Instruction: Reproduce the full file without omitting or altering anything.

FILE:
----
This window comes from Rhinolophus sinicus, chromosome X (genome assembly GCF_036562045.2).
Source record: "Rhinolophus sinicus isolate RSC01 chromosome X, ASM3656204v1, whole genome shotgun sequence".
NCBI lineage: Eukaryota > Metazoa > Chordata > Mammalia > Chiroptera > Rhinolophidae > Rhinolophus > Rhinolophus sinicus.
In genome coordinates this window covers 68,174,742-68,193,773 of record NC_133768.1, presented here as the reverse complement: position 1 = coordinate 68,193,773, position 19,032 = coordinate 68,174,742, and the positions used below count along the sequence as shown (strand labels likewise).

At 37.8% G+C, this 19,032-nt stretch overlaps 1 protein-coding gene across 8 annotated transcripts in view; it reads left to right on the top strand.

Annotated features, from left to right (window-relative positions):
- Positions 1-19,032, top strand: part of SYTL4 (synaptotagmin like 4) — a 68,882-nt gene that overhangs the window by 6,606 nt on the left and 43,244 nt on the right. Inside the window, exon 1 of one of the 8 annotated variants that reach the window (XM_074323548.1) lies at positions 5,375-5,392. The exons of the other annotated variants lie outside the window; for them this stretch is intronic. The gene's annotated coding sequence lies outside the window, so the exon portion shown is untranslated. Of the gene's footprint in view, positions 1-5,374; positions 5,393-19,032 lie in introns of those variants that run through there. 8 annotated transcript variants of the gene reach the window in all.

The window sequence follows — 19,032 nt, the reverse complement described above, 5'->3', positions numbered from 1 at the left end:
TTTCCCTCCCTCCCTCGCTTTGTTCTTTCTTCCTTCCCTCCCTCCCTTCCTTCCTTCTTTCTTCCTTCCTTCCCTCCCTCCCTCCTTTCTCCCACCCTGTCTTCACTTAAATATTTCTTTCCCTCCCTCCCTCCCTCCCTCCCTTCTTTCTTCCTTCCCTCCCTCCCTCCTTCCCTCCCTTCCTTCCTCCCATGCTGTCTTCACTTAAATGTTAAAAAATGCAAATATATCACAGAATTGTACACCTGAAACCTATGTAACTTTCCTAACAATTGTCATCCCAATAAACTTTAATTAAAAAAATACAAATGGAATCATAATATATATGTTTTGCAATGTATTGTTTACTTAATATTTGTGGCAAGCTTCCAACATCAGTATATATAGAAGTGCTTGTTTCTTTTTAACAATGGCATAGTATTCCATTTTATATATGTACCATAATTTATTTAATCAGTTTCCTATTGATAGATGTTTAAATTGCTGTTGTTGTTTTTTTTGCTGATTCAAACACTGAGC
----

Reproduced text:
This window comes from Rhinolophus sinicus, chromosome X (genome assembly GCF_036562045.2).
Source record: "Rhinolophus sinicus isolate RSC01 chromosome X, ASM3656204v1, whole genome shotgun sequence".
NCBI lineage: Eukaryota > Metazoa > Chordata > Mammalia > Chiroptera > Rhinolophidae > Rhinolophus > Rhinolophus sinicus.
In genome coordinates this window covers 68,174,742-68,193,773 of record NC_133768.1, presented here as the reverse complement: position 1 = coordinate 68,193,773, position 19,032 = coordinate 68,174,742, and the positions used below count along the sequence as shown (strand labels likewise).

At 37.8% G+C, this 19,032-nt stretch overlaps 1 protein-coding gene across 8 annotated transcripts in view; it reads left to right on the top strand.

Annotated features, from left to right (window-relative positions):
- Positions 1-19,032, top strand: part of SYTL4 (synaptotagmin like 4) — a 68,882-nt gene that overhangs the window by 6,606 nt on the left and 43,244 nt on the right. Inside the window, exon 1 of one of the 8 annotated variants that reach the window (XM_074323548.1) lies at positions 5,375-5,392. The exons of the other annotated variants lie outside the window; for them this stretch is intronic. The gene's annotated coding sequence lies outside the window, so the exon portion shown is untranslated. Of the gene's footprint in view, positions 1-5,374; positions 5,393-19,032 lie in introns of those variants that run through there. 8 annotated transcript variants of the gene reach the window in all.

The window sequence follows — 19,032 nt, the reverse complement described above, 5'->3', positions numbered from 1 at the left end:
TTTCCCTCCCTCCCTCGCTTTGTTCTTTCTTCCTTCCCTCCCTCCCTTCCTTCCTTCTTTCTTCCTTCCTTCCCTCCCTCCCTCCTTTCTCCCACCCTGTCTTCACTTAAATATTTCTTTCCCTCCCTCCCTCCCTCCCTCCCTTCTTTCTTCCTTCCCTCCCTCCCTCCTTCCCTCCCTTCCTTCCTCCCATGCTGTCTTCACTTAAATGTTAAAAAATGCAAATATATCACAGAATTGTACACCTGAAACCTATGTAACTTTCCTAACAATTGTCATCCCAATAAACTTTAATTAAAAAAATACAAATGGAATCATAATATATATGTTTTGCAATGTATTGTTTACTTAATATTTGTGGCAAGCTTCCAACATCAGTATATATAGAAGTGCTTGTTTCTTTTTAACAATGGCATAGTATTCCATTTTATATATGTACCATAATTTATTTAATCAGTTTCCTATTGATAGATGTTTAAATTGCTGTTGTTGTTTTTTTTGCTGATTCAAACACTGAGC